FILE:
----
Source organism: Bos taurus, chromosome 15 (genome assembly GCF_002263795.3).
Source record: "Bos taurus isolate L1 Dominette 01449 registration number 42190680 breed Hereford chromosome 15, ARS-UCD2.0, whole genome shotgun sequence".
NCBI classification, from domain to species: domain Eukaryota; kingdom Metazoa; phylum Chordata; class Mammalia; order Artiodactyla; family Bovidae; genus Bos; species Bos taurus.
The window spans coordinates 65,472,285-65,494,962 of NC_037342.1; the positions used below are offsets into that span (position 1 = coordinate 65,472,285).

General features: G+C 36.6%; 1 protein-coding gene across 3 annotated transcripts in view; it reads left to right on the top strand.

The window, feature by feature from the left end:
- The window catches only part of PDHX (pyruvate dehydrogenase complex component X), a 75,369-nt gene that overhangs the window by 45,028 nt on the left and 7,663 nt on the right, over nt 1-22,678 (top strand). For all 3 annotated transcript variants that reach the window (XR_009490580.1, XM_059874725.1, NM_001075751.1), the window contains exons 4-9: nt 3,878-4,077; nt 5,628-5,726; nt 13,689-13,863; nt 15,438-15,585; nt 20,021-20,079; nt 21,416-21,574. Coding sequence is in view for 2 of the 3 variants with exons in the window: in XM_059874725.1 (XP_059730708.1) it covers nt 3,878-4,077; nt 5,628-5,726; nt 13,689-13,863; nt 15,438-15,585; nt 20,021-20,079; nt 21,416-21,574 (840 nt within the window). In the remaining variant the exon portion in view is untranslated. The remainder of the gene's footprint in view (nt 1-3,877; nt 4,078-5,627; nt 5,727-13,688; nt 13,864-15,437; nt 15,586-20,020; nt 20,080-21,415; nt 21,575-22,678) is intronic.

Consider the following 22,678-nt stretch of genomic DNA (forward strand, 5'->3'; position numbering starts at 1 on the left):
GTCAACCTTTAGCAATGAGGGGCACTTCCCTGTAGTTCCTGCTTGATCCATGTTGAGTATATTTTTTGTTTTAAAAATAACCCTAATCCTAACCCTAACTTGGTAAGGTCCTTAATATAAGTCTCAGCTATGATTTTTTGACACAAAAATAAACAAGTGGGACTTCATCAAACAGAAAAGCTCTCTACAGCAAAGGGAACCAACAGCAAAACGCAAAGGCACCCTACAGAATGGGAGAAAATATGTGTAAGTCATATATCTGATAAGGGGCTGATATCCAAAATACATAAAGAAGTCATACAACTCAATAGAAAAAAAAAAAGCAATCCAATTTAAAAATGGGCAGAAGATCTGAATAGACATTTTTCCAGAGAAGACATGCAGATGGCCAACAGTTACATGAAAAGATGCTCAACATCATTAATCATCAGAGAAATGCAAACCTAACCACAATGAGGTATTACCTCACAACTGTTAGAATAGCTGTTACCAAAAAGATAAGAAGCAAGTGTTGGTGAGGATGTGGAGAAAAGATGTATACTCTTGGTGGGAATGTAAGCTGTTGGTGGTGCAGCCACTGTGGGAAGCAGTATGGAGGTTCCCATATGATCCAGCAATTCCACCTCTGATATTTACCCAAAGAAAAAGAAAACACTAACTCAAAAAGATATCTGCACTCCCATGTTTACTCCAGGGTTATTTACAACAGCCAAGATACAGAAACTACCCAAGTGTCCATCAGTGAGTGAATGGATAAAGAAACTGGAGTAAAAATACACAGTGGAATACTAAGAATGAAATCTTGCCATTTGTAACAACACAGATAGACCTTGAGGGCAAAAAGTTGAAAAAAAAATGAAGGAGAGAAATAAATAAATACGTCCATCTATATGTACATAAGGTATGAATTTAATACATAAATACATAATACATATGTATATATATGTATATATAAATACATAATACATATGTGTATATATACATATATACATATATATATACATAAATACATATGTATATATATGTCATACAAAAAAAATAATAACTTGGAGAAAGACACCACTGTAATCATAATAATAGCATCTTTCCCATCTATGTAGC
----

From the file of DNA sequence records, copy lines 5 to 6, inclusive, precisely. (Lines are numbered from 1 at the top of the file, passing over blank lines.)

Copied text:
General features: G+C 36.6%; 1 protein-coding gene across 3 annotated transcripts in view; it reads left to right on the top strand.

The window, feature by feature from the left end: